SCIENTIFIC RESEARCH AND DEVELOPMENT
DENSE REFRACTORIES MADE FROM CARBIDIZED GRANULES
O. A. Belogurova,
M. A. Savarina,
and T. V. Sharai
Translated from Novye Ogneupory, No. 5, pp. 43 – 47, May, 2015.
Original article submitted December 19, 2014.
The process of obtaining dense refractory materials based on carbidized granules of kyanite ore is examined.
The materials are tested in a multilayered lining on an experimental unit. Relations are found for the depend
ence of the temperature of the cold surface of the lining on its thickness and the dependence of the heat-flux in
dices and equivalent thermal conductivity on the thickness of the granular layer composed of mullite-cordier
ite thermal insulation.
Keywords: carbidized granules, mullite, silicon carbide, multilayered linings, heat flux, equivalent thermal
Low-grade and hard-to-concentrate ores of complex ma-
terial composition are now being industrially processed for
commercial use. However, their extraction and beneficiation
is costly, the quantities of useful components that are recov-
ered are small, and the resulting mineral concentrates do not
always satisfy the technical prerequisites and requirements
of modern industry. Studies we performed previously [1 – 5]
have shown that it is possible to use low-grade low-plasticity
alumosilicate-based natural raw materials from the
Murmansk region and industrial waste products to create a
number of new materials. The results obtained from studies
of the carbidization of the alumosilicate matrix show that
refractories made from these resources are likely to be strong
and resistant to heat and oxidation.
The notion of creating a refractory based on granules of
carbon and loamy clays was conceived by researchers D.
Cölle, C. G. Aneziris, W. Schärfl, and S. Dudczig in 2007
[6 – 15]. The loamy clays that were used were natural mix
tures of quartz and clay-based minerals composed of fine
fractions of microscopic kaolin particles and submicroscopic
alumosilicate-based amorphous phases. The binder of the re
fractory was carbonaceous resin that has a high melting point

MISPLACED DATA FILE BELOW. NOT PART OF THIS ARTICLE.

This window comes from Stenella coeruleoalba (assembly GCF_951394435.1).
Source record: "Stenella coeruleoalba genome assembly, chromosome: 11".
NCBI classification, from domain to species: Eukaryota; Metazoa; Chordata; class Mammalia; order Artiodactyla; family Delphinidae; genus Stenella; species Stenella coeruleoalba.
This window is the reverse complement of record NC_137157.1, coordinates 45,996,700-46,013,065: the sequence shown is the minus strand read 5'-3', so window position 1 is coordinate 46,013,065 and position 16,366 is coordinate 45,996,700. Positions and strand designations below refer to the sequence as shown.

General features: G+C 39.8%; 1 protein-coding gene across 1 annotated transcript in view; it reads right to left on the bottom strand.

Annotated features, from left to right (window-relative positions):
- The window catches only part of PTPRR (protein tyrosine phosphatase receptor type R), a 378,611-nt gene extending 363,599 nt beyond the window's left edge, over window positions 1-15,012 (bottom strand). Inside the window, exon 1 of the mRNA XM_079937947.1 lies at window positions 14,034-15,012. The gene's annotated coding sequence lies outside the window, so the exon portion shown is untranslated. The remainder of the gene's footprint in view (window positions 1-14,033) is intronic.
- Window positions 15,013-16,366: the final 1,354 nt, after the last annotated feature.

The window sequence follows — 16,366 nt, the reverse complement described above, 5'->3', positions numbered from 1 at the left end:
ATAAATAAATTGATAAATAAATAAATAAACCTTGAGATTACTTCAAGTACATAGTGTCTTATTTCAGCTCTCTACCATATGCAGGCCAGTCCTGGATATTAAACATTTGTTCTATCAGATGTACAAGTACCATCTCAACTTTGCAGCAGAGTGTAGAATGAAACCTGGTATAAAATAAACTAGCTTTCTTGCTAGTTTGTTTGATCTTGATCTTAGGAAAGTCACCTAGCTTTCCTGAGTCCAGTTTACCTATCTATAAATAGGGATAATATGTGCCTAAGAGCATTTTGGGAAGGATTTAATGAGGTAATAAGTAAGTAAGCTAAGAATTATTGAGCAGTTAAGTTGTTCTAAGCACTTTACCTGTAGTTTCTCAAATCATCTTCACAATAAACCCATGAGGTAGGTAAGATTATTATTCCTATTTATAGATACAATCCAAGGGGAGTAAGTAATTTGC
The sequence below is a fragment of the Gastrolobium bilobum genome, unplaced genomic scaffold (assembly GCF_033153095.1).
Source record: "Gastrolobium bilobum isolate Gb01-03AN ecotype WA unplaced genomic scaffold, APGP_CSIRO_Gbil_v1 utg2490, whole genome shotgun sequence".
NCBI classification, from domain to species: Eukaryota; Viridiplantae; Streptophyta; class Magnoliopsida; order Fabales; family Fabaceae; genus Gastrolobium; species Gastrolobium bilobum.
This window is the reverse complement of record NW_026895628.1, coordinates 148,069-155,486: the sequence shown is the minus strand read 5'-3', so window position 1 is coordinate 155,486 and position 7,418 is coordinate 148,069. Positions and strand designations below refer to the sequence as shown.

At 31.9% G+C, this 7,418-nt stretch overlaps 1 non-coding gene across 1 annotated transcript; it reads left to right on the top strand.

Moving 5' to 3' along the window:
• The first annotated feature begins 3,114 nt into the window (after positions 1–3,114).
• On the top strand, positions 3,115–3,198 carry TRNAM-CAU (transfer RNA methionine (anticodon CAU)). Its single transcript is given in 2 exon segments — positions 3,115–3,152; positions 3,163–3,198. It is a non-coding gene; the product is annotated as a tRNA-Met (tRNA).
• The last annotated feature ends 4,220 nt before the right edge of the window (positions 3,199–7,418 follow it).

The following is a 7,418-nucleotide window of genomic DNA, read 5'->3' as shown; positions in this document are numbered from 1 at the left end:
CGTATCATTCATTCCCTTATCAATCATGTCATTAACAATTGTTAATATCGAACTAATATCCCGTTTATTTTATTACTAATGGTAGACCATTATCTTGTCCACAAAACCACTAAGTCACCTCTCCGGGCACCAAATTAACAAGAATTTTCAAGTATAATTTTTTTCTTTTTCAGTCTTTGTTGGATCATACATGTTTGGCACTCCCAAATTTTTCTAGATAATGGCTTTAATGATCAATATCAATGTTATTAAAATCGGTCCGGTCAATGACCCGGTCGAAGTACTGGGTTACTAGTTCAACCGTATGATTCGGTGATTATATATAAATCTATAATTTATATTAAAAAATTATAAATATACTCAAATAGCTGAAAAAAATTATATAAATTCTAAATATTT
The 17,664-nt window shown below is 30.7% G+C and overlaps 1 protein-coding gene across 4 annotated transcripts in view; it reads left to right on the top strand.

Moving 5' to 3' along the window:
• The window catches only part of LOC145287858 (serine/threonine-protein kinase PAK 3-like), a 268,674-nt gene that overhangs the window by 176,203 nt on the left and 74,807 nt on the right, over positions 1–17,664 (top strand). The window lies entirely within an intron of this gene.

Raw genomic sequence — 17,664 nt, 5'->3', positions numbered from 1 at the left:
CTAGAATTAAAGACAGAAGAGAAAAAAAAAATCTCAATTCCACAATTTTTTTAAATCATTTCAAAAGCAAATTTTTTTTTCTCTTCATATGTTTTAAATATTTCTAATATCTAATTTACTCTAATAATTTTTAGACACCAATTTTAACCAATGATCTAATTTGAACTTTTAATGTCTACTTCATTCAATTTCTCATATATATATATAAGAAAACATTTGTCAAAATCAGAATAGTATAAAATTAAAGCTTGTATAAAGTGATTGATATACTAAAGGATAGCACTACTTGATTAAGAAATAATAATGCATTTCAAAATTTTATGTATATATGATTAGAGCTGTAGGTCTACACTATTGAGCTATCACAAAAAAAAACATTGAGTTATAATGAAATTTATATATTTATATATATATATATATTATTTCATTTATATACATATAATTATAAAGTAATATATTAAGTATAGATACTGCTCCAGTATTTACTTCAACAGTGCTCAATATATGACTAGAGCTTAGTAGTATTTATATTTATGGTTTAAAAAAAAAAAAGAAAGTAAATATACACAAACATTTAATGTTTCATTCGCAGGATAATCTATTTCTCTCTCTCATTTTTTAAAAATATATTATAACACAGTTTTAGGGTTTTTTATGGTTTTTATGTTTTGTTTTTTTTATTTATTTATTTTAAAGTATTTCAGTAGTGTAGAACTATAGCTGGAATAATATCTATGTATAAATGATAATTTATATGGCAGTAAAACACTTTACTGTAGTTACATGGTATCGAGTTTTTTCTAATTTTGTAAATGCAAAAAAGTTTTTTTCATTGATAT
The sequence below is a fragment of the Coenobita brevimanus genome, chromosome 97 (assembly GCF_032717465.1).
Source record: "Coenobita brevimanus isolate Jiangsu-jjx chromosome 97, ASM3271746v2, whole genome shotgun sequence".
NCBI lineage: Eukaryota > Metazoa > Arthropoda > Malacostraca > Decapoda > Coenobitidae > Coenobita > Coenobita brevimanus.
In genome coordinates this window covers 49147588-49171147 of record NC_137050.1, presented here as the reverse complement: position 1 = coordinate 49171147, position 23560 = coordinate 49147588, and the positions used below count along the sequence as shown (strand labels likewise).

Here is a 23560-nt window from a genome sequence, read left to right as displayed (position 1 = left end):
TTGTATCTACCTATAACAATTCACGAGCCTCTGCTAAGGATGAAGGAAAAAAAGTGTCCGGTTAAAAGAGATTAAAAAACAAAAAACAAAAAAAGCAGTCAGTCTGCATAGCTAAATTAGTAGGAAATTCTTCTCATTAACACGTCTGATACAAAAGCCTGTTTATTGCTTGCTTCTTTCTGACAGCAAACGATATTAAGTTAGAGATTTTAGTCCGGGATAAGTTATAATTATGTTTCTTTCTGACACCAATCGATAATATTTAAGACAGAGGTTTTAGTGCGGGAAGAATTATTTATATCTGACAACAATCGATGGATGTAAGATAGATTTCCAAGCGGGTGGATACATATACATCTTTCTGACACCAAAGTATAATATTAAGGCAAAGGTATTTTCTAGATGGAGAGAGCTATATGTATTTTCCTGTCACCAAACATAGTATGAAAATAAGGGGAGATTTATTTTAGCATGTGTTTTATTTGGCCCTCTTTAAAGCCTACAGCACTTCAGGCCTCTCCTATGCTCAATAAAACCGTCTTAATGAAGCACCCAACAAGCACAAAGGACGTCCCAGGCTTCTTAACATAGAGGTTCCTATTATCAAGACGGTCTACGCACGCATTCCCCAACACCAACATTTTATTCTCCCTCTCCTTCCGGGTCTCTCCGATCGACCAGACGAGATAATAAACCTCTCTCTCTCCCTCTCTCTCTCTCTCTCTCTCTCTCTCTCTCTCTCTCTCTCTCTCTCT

and forms oriented graphite-like structures after coking. The
carbon-bearing alumosilicate composites which are produced
today are characterized by densities of up to 2200 kg/m
ues up to 20% for open porosity, and ultimate compressive
strengths higher than 30 MPa, depending on the chosen heat
treatment. These materials have undergone testing not only
in the sintering zones of shaft furnaces but also as monolithic
and shaped refractory products for use in the metallurgical
industry [6 – 15].
The goals of the investigation being discussed here were
to develop refractories of different compositions based on
carbidized granules of kyanite raw materials from the
Murmansk region and study the use of these materials and
previously developed materials in a multilayered lining.
For the pseudo-closed system Al
–C, the occur
rence of carbothermic reactions in a reducing medium leads
to the formation of SiC. The carbidization process necessar
ily entails the reduction of silicon dioxide, which is present
in the ore as a impurity and is precipitated during the
mullitization process. Thermodynamic calculations show
that reactions of SiO
with carbon can lead to the formation
of silicon carbide. This process is affected by the sizes of the
particles, their proximity to one another, and the type of car
bon-bearing reducing agent that is used [1 – 3]. The diffusion
of SiO within the volume of the specimen facilitates the
transport of silicon through the pore space and subsequent
carbidization (SiO + 2C = SiC + CO). The capture of gas
eous silicon monoxide and its bonding to form a carbide take
place on the surface of carbon particles. An increase in the
content of carbon particles is accompanied by an increase in
Refractories and Industrial Ceramics Vol. 56, No. 3, September, 2015
1083-4877/15/05603-0263 © 2015 Springer Science+Business Media New York
Institute of the Chemistry and Engineering of Rare Earth Ele
ments and Minerals at the Kola Science Center of the Russian
Academy of Sciences, Apatity, Murmansk Oblast, Russia.